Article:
Latin America slams Trump’s Venezuela ‘military options’ threat

Foreign Ministers of Mercosur, Argentina’s Jorge Faurie, Paraguay’s Eladio Loizaga, Brazil’s Aloysio Nunes Ferreira and Uruguay’s Rodolfo Nin Novoa, and Sao Paulo’s mayor Joao Doria attend a media conference after their South American trade bloc Mercosur meeting in Brazil.

CARACAS/LIMA, (Reuters) – After months of attacking Venezuela’s unpopular President Nicolas Maduro, Latin America came out strongly against U.S. threats of military action against the struggling OPEC nation.
U.S. President Donald Trump’s surprise comments on Friday may give beleaguered leftist leader Maduro a regional boost, just as Venezuela was on verge of becoming a pariah.

Following Trump’s comment on Friday that military intervention in Venezuela was an option, Maduro’s critics are caught between backing the idea of a foreign invasion of Venezuela or supporting a president they call a dictator.

The surprise escalation of Washington’s response to Venezuela’s crisis came as U.S. Vice President Mike Pence was set to begin a regional trip on Sunday that will bring him to Colombia, Argentina, Chile, and Panama.

Venezela’s powerful Defense Minister Vladimir Padrino on Friday disparaged U.S. threats as “craziness” and Foreign minister Jorge Arreaza said on Saturday Venezuela rejected “hostile” threats, calling on Latin America to unite against Washington.

“We want to express gratitude for all the expressions of solidarity and rejection of the use of force from governments around the world, including Latin America,” said Arreaza, in a short speech on Saturday.

“Some of these countries have recently taken positions absolutely contrary to our sovereignty and independence but still have rejected the declarations of the U.S. president.”

It was one of Maduro’s fiercest critics, Peru, that led the charge slamming Trump, saying his threat was against U.N. principles. Mexico and Colombia joined in with statements of their own.

Regional alliance Mercosur added that it rejected the use of force against Venezuela, despite having indefinitely suspended the country last week.

Peru is negotiating a written response with other nations in the region, Foreign Minister Ricardo Luna said in a statement sent exclusively to Reuters on Saturday. The statement came the day after Peru expelled Venezuela’s ambassador in Lima.

“All foreign or domestic threats to resort to force undermine the goal of reinstating democratic governance in Venezuela, as well as the principles enshrined in the UN charter,” said Luna.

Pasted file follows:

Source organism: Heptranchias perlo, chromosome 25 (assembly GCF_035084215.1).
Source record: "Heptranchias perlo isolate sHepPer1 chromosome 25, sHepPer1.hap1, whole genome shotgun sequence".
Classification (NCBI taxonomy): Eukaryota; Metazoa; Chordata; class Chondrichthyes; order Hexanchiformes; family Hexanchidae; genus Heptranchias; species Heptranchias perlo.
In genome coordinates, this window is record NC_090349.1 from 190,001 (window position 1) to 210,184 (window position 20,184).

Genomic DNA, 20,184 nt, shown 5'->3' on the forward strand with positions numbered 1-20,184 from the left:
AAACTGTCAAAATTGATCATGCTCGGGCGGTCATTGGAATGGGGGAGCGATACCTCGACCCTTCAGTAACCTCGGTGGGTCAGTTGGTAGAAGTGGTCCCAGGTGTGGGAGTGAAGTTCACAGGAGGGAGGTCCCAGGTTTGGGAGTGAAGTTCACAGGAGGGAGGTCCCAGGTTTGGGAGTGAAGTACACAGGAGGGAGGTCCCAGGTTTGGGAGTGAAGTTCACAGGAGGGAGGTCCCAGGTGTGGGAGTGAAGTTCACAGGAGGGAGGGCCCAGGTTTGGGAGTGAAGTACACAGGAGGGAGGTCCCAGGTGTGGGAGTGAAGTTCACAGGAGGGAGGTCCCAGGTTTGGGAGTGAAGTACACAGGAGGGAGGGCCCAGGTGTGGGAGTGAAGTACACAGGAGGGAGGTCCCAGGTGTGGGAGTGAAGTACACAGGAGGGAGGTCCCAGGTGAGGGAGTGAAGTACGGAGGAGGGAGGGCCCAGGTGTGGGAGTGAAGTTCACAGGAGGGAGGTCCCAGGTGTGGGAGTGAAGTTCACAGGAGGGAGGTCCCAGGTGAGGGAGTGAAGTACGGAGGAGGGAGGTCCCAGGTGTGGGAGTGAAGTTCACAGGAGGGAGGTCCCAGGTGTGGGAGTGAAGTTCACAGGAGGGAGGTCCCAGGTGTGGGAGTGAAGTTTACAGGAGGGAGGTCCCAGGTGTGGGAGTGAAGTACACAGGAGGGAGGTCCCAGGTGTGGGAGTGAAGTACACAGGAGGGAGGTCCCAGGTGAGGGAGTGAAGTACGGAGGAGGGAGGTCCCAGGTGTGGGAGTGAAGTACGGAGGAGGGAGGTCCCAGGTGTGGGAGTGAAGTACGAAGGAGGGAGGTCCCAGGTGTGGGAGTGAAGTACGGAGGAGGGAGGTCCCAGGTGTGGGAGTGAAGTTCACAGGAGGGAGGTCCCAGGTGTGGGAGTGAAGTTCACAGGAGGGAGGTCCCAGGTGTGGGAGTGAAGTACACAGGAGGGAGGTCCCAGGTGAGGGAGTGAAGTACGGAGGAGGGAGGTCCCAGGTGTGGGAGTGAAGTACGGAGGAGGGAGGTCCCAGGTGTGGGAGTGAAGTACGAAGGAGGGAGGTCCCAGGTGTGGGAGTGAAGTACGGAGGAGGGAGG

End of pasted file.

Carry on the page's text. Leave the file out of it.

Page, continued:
Peru under President Pedro Pablo Kuczynski has taken the toughest stance yet toward Venezuela’s socialist government, and has openly called Maduro a “dictator”.

Venezuela is undergoing a major economic and social crisis, with millions suffering food and medicine shortages, soaring inflation and months-long anti-government unrest that has killed more than 120 people.

Maduro has faced withering criticism from around the world for leading the formation of an all-powerful legislature that critics call the creation of a dictatorship. He says it will bring peace to the OPEC member nation.

The ruling Socialist Party has for years accused the United States of plotting an invasion as a way of controlling its oil reserves, the world’s largest, through a military intervention similar to the Iraq war.

Previous U.S. administrations had brushed this off as politicized rhetoric meant to distract from Venezuela’s domestic problems.

Under former President Barack Obama, the State Department in 2015 made quiet diplomatic overtures that led to several high-level meetings. The effort ultimately foundered as Maduro hardened his stance against opposition critics.

Venezuela’s Information Minister Vladimir Villegas on Saturday tweeted a picture of the Statue of Liberty holding a machine gun instead of a torch, and a link to an article describing, “A Chronology of U.S. ‘Military Options’ in Latam and the Caribbean”.

Comments  

‘Stop blaming the Chinese!’

(Jamaica Gleaner) Decades of terrible fiscal policies, which have pushed Jamaica’s debt burden to unbearable levels, have forced the country to seek alternative assistance, and set the platform for nations like China to partner with the island for mutual benefit, Senator Matthew Samuda has said.

Digicel founder behind new telecom

(Jamaica Gleaner) Digicel Group founder and chairman Denis O’Brien holds the largest stake in Deep Blue Cable, the new entity that aims to string the region with underwater fibre-optic cables.

Venezuela’s ally St. Lucia mulls ending visa-free entry for Venezuelans

CASTRIES, St. Lucia, (Reuters) – The prime minister of the small Caribbean country of St.

U.S. VP Pence urges Latin American nations to isolate N.Korea

SANTIAGO,  (Reuters) – U.S. Vice President Mike Pence urged Brazil, Peru, Chile, and Mexico to break ties with North Korea on Wednesday, adding that “all options” are on the table with regards to the Asian state.

Police believe thieves steal Venezuela zoo animals to eat them

MARACAIBO, Venezuela, (Reuters) – Venezuela authorities are investigating the theft of animals from a zoo in western state of Zulia that were likely snatched to be eaten, a further sign of hunger in a country struggling with chronic food shortages.

Your browser is out-of-date!

Update your browser to view this website correctly.

We built stabroeknews.com using new technology. This makes our website faster, more feature rich and easier to use for 95% of our readers.
Unfortunately, your browser does not support some of these technologies. Click the button below and choose a modern browser to receive our intended user experience.

Update my browser now

×